ADVANCEMENTS IN MANAGING RISK – A Key Element for Every Finance Company
Risk management is a central pillar for all leasing companies that want to stay in business long term. However, there exists a natural tendency to adopt a narrow field of vision when assessing credit risk: What is the probability of a customer failing to honor their contract; how vulnerable is a particular customer or industry to the economic cycle and/ or macroeconomic shocks; can equipment be recovered if there is a default; and what would be the ultimate net loss to the company? Industry metrics have become increasingly sophisticated in an effort to efficiently provide answers to these common questions, with large companies such as Experian and PayNet providing shorthand answers in the form of credit scores and borrowing history. However, for a leasing company to not just survive, but thrive, within a growing but increasingly competitive industry, it must understand more than just the inherent credit risk of a potential customer.
A financier needs to understand not just whether to approve or decline a deal, but also how to price it. This should be neither left to market forces nor based on a predetermined schedule of program rates that artificially creates false equivalence between homogenous transactions. Rather, all dimensions of an application need to be internalized and integrated into a repeatable process which can, in turn, provide precise pricing guidance to allow sales professionals to effectively price and close a deal that makes economic sense for both the customer and the financier. The end result must be to ensure that a consistent and profitable mix of business is achieved and sustained for the long term.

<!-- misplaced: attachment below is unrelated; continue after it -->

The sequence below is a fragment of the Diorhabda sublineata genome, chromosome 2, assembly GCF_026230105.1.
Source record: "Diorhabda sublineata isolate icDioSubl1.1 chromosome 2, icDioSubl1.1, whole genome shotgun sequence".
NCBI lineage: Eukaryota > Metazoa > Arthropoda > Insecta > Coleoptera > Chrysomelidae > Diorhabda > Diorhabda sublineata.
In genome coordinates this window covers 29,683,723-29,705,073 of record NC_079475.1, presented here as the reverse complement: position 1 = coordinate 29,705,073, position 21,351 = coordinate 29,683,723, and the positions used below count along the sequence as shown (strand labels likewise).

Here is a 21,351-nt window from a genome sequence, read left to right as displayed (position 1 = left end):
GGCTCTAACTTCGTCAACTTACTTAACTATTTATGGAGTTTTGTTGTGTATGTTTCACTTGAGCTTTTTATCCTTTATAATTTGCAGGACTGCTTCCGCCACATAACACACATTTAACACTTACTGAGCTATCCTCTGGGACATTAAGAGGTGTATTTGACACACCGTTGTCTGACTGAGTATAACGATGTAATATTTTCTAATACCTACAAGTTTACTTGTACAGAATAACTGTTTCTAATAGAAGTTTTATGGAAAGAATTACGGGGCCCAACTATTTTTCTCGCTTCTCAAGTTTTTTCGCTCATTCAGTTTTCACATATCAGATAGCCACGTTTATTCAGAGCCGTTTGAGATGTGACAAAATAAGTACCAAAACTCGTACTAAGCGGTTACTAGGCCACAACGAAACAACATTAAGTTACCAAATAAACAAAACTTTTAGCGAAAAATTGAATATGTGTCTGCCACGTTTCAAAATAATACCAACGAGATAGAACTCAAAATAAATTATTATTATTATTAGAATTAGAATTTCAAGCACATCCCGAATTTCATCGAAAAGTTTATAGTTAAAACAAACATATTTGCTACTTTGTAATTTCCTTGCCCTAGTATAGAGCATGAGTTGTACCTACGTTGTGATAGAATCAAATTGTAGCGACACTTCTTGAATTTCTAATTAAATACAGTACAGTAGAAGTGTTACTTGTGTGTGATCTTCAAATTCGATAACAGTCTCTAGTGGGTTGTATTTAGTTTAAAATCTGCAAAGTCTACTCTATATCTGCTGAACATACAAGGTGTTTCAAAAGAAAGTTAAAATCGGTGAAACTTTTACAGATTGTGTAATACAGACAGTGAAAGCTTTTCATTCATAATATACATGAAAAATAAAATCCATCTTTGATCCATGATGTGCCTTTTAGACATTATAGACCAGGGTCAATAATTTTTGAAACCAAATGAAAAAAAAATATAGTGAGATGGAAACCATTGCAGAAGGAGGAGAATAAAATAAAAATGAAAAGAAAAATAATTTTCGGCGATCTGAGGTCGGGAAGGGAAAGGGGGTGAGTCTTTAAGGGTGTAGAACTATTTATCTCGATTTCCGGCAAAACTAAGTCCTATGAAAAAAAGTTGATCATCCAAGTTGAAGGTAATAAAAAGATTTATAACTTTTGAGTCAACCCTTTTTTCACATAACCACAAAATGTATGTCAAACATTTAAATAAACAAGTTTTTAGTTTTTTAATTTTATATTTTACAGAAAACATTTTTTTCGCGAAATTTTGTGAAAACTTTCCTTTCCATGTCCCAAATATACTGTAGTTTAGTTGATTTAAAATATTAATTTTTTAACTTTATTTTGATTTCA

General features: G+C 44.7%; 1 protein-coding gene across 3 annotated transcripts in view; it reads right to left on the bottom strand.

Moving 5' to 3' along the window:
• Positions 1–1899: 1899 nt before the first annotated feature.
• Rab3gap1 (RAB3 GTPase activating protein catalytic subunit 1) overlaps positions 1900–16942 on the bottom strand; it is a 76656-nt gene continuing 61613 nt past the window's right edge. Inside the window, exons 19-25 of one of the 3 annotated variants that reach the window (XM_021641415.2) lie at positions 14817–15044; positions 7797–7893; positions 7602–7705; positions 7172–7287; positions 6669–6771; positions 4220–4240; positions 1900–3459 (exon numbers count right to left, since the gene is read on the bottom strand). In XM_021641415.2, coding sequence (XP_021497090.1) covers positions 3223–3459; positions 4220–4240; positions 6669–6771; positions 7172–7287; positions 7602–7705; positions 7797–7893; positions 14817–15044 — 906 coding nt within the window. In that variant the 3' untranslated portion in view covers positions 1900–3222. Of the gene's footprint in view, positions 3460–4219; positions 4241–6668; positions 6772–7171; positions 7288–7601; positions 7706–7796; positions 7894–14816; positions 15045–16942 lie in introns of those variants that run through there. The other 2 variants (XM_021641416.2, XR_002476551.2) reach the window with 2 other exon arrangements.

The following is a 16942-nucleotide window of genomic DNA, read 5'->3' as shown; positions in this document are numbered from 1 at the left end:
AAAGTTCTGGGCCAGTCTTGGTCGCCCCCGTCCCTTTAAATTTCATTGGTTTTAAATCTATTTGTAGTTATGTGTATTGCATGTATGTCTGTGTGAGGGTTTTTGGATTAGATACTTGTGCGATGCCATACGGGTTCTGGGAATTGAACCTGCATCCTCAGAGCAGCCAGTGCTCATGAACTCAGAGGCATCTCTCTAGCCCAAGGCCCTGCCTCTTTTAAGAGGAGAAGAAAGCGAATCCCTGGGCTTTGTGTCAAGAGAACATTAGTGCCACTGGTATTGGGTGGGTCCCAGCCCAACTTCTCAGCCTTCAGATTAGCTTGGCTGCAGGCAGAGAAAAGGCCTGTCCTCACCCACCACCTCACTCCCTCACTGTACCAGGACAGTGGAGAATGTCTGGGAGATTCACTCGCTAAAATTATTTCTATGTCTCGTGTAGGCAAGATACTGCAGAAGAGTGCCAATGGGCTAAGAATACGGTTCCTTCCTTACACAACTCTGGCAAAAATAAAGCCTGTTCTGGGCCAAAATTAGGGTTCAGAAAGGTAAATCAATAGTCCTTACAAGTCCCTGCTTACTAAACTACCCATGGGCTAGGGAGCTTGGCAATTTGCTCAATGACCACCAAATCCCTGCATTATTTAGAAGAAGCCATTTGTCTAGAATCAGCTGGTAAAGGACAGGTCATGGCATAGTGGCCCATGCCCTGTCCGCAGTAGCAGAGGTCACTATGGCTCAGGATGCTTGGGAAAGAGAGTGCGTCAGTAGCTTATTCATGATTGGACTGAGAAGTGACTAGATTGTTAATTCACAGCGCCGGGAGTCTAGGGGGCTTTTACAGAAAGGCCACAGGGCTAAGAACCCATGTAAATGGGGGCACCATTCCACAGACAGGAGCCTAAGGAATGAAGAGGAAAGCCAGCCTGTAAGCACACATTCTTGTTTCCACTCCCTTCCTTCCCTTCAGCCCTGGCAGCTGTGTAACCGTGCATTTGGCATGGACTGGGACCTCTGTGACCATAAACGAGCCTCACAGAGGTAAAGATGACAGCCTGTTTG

Managing credit risk boils down to protecting investable capital – a goal that is best achieved through meaningful investment in human capital. Bureau scores are inherently backward looking; there is no substitute for the innately human ability of a properly trained underwriter to intuitively and holistically understand a customer’s business.